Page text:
BOSTON (Reuters) - The former head of Anglo Irish Bank agreed in a Boston courtroom on Thursday to be extradited to his native Ireland to face criminal charges related to the bank’s collapse.
U.S. officials arrested David Drumm, 49, at his home in the wealthy Boston suburb of Wellesley on Oct. 10 after Irish officials asked that he be sent back to face a 33-count criminal indictment related to the collapse of the bank, which was nationalized in early 2009 in a takeover worth some 30 billion euro ($33.8 billion).
Drumm, who has been held in federal custody since his arrest and has denied any wrongdoing, was brought into court wearing a green prison jumpsuit, his hands cuffed behind his back.
“Mr. Drumm would like to waive his right to a probable cause hearing and consent to extradition under the treaty,” defense attorney Daniel Fetterman told Magistrate Judge Donald Cabell before submitting Drumm’s signed agreement.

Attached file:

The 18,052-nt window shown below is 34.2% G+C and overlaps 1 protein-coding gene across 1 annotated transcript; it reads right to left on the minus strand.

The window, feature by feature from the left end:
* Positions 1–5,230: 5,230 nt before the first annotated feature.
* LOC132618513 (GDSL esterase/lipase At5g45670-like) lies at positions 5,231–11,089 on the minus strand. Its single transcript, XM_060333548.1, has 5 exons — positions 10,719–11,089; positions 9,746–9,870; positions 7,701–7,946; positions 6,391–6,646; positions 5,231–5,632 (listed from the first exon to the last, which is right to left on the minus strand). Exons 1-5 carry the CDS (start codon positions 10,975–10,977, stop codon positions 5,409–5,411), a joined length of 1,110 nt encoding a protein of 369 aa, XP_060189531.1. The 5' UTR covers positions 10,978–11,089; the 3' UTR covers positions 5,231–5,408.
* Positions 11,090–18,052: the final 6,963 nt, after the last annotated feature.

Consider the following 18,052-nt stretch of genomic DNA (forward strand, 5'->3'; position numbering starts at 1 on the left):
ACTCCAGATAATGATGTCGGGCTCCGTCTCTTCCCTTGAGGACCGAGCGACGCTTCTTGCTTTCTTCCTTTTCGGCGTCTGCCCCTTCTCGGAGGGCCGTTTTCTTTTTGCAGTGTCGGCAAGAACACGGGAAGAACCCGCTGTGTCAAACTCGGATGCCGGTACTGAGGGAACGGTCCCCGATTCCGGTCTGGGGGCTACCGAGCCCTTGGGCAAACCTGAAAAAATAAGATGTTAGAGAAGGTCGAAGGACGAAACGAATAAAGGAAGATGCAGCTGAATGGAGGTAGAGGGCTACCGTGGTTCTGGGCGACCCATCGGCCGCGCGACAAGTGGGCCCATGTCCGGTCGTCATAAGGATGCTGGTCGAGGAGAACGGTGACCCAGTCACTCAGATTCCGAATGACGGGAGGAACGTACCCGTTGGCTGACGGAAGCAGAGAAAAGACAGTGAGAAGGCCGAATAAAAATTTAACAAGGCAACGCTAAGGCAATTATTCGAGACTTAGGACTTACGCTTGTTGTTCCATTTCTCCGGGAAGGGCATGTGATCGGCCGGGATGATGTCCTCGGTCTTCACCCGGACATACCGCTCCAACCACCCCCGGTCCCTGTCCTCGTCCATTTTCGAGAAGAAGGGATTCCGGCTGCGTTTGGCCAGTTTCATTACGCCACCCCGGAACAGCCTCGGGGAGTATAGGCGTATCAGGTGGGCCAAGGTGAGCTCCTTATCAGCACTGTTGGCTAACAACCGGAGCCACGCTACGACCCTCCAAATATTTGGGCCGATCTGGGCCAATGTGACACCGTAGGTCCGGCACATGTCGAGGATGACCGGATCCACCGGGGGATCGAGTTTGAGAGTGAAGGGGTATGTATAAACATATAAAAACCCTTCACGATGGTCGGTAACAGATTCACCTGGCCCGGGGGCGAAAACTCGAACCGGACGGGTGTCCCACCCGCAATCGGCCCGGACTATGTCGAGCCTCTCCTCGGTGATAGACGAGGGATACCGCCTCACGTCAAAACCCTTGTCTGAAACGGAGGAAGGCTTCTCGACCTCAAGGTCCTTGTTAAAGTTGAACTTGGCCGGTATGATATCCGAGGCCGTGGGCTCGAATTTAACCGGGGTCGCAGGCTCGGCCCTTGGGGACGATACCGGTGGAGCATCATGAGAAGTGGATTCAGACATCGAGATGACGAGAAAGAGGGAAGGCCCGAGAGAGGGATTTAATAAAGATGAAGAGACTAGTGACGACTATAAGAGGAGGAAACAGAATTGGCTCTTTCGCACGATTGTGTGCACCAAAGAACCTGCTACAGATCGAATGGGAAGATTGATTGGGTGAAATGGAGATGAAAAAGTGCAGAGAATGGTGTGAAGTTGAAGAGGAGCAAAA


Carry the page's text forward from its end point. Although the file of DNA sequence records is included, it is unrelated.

Drumm made only brief comments in court, indicating to the judge that he understood the proceedings and had voluntarily agreed to be extradited.
Drumm faces charges in Ireland including forgery, conspiracy and false accounting for fraudulent loans the bank made in 2008 intended to help prop up its share price, which was plummeting during the global financial crisis.
An Irish court in July sentenced three lower-ranking executives of the bank to serve 18 to 36 months in prison, making them the first bankers jailed since the country’s financial crash.
($1 = 0.8875 euro)
Reporting by Scott Malone; Editing by Lisa Shumaker and Sandra Maler